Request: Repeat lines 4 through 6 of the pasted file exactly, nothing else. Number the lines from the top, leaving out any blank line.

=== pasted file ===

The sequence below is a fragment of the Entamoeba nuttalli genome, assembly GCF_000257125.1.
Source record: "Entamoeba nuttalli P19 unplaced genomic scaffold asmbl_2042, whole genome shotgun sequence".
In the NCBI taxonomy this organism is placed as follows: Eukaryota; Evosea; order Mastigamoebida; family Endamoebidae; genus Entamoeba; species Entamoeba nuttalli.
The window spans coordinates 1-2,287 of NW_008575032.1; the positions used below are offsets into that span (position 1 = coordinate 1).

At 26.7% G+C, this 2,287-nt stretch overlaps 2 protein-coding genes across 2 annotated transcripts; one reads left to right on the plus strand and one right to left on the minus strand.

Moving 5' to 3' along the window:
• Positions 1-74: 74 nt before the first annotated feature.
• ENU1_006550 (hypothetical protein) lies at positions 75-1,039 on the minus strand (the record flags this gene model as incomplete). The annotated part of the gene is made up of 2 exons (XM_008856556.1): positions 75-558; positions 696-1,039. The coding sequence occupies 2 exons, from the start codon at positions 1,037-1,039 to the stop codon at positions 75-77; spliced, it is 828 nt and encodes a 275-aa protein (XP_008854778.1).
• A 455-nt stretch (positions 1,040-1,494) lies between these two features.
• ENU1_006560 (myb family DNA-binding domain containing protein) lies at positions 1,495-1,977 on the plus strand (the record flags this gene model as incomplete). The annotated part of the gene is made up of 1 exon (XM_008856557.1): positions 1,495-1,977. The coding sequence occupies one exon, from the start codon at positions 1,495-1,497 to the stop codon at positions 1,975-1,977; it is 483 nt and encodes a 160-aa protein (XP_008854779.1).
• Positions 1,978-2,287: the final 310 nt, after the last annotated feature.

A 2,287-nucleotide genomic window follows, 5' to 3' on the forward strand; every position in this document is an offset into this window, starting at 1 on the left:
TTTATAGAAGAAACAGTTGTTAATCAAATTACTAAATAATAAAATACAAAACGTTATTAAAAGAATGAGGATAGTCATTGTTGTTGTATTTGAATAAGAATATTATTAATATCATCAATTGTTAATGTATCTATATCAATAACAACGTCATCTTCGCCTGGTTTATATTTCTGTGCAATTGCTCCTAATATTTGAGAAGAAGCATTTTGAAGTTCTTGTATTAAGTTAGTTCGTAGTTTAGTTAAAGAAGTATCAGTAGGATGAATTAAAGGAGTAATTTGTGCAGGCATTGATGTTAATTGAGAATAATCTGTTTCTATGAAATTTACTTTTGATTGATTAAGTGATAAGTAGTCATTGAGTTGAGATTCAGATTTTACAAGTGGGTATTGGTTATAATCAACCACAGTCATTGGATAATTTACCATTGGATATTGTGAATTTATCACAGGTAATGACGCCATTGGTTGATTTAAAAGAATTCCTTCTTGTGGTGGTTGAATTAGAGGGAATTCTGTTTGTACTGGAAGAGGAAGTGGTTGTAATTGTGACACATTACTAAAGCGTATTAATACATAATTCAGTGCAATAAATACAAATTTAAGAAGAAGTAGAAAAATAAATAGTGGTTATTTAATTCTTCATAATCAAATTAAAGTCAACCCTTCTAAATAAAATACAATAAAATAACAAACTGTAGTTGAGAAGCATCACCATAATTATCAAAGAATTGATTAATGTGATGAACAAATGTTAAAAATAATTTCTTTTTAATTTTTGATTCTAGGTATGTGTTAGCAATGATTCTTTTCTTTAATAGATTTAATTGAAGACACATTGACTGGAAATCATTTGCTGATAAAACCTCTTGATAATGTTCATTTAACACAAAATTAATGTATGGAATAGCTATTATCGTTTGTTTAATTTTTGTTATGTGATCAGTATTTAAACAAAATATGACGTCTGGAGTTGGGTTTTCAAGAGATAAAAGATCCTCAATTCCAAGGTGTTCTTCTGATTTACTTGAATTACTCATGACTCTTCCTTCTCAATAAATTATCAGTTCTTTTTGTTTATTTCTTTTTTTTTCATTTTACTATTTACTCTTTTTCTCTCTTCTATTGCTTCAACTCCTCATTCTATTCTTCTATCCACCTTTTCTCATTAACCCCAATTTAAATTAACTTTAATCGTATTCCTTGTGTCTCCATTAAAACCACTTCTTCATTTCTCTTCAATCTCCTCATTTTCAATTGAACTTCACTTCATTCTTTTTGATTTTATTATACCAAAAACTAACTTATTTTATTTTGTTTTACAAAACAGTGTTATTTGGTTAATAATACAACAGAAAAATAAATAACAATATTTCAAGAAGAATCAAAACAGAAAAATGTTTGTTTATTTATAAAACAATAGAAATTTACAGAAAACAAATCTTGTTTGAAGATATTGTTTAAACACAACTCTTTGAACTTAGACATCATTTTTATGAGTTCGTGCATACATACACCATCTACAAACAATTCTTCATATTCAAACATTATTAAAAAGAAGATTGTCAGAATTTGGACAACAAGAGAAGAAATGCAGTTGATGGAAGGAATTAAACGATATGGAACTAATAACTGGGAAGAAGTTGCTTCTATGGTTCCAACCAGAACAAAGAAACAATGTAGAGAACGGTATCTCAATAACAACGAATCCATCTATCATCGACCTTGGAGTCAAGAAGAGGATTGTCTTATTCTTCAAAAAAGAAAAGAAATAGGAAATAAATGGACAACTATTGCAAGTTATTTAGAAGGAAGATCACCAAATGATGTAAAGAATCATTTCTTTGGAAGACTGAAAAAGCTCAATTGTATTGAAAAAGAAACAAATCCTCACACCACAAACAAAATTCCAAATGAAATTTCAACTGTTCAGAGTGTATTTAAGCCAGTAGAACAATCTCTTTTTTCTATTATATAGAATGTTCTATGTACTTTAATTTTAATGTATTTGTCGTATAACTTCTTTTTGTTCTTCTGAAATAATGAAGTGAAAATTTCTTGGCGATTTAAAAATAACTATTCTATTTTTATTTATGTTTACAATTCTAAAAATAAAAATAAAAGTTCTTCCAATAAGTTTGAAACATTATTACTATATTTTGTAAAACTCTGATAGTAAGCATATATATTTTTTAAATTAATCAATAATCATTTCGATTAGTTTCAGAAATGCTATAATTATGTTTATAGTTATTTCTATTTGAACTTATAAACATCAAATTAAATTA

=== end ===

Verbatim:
The window spans coordinates 1-2,287 of NW_008575032.1; the positions used below are offsets into that span (position 1 = coordinate 1).

At 26.7% G+C, this 2,287-nt stretch overlaps 2 protein-coding genes across 2 annotated transcripts; one reads left to right on the plus strand and one right to left on the minus strand.

Moving 5' to 3' along the window: